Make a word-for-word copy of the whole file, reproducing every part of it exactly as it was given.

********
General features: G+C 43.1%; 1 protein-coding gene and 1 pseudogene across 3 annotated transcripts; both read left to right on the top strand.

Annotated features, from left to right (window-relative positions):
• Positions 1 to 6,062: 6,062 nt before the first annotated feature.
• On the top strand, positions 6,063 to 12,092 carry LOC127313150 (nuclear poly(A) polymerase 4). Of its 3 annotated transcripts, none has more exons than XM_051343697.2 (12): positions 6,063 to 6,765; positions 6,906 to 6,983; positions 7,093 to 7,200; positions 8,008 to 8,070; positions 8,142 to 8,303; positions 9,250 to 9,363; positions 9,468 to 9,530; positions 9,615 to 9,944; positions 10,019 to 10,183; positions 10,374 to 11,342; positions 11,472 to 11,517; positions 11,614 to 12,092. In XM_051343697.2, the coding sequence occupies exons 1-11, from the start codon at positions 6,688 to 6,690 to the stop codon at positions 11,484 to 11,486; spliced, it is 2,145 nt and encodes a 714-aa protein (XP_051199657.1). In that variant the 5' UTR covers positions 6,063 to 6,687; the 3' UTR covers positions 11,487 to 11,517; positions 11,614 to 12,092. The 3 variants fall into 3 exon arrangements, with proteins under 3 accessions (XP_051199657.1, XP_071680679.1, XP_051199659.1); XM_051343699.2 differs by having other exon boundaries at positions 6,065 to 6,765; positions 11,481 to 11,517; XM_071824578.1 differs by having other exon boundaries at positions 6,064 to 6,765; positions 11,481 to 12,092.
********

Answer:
General features: G+C 43.1%; 1 protein-coding gene and 1 pseudogene across 3 annotated transcripts; both read left to right on the top strand.

Annotated features, from left to right (window-relative positions):
• Positions 1 to 6,062: 6,062 nt before the first annotated feature.
• On the top strand, positions 6,063 to 12,092 carry LOC127313150 (nuclear poly(A) polymerase 4). Of its 3 annotated transcripts, none has more exons than XM_051343697.2 (12): positions 6,063 to 6,765; positions 6,906 to 6,983; positions 7,093 to 7,200; positions 8,008 to 8,070; positions 8,142 to 8,303; positions 9,250 to 9,363; positions 9,468 to 9,530; positions 9,615 to 9,944; positions 10,019 to 10,183; positions 10,374 to 11,342; positions 11,472 to 11,517; positions 11,614 to 12,092. In XM_051343697.2, the coding sequence occupies exons 1-11, from the start codon at positions 6,688 to 6,690 to the stop codon at positions 11,484 to 11,486; spliced, it is 2,145 nt and encodes a 714-aa protein (XP_051199657.1). In that variant the 5' UTR covers positions 6,063 to 6,687; the 3' UTR covers positions 11,487 to 11,517; positions 11,614 to 12,092. The 3 variants fall into 3 exon arrangements, with proteins under 3 accessions (XP_051199657.1, XP_071680679.1, XP_051199659.1); XM_051343699.2 differs by having other exon boundaries at positions 6,065 to 6,765; positions 11,481 to 11,517; XM_071824578.1 differs by having other exon boundaries at positions 6,064 to 6,765; positions 11,481 to 12,092.